All of this is mostly academic because under our present political system, Turner’s party had a majority in the state legislature and was allowed to create a safe seat for him by carving out sections of Democratic Dayton and adding Republican counties to the East. Turner was then given a seat on the committee that deals with Wright Patterson Air Force base, the area’s major economic engine. Of course to get along at this level you go along, or as the late Mollie Ivins used to say, dance with them that brung you. So while the District of Turner’s predecessor, basically Mongomery County, would be a very competitive district where its Congressperson would need to stay very attuned to the concerns of voters, that is not the system we have. Ohio’s voters rejected a districting constitutional amendment that would have favored competitive districts. So I guess we like it the way it is. Barring an Edwards style sex scandal or an Abramoff/DeLay level incident of corruption, or some turnaround in the offices that draw districts, Turner is king of this district. Another old saw is that you don’t shoot at a king unless you can kill him, and while regime change in the US is less violent than when that expression was written, the concept remains valid. If you can’t change the regime then, as the “serenity prayer” said, you accept the things you can’t change and applaud Turner when he does something good, as he has with the recent mortgage bill and some local environmental concerns. Turner is of course a formidable politician, the only successful Republican within the City of Dayton in recent memory and one who gives an ear to City officials as well. He barely lost a third term as Mayor to the well entrenched McClin name, and could likely do very well in a district composed of Montgomery County despite the unpopularity of the Bush administration. Congressional elections tend to turn on local issues, voters distinguish their Congressional representative from the rest of Congress and “Washington”, and even in the 2006 Congressional election that was perceived as about “change” 94% of incumbents were reelected.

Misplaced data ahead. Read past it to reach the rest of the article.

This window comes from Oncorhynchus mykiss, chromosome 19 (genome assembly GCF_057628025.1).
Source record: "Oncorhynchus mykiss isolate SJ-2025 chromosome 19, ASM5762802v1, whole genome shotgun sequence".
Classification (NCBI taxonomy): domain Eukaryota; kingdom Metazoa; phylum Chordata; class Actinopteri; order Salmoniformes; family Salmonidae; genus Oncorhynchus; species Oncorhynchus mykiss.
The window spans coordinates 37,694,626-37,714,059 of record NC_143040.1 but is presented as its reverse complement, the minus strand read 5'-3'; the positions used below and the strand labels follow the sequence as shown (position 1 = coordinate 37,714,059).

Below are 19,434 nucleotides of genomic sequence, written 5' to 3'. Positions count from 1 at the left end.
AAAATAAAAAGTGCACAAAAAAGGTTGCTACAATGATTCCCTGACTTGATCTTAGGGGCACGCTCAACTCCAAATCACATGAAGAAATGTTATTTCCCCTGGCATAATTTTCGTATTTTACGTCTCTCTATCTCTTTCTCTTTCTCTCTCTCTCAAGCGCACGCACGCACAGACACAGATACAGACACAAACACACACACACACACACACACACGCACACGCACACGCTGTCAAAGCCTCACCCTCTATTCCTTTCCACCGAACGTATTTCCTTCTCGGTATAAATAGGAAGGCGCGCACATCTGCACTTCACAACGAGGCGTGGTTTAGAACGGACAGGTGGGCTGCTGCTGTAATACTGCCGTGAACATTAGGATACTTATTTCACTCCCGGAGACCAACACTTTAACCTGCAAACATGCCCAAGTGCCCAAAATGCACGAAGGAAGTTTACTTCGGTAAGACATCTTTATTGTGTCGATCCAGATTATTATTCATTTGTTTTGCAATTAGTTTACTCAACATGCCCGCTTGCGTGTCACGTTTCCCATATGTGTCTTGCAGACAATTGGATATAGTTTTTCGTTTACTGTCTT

Individual political leaders generally play the power cards they are dealt and try to change the rules of the game in their favor. The people need to insist on institutional integrity or it will be lost. The underlying issue is a basic one of democracy. It is a failure of separation of powers when politicians are able to draw districts and essentially choose voters instead of voters choosing their leaders. The other big democracy issue is the role of money and politics, which essentially replaces people democracy with money democracy, gives people with money much more say in how the country is run than people without it, and limits the options that are “on the table” for dealing with societal problems like foreclosures, health care and energy. People either do not know what to do about these democracy issues, think nothing can be done that is worth the risk and energy of trying to change the rules, or think that alternatives are scarier than living with what we have. Until these are overcome, we will have a system of safe seats and a higher tolerance for the level of self dealing that prevails in today’s politics, and probably also the low level of public satisfaction with how politics works. Another old saw, true despite the complexety of our system, is that we get the kind of government that we deserve.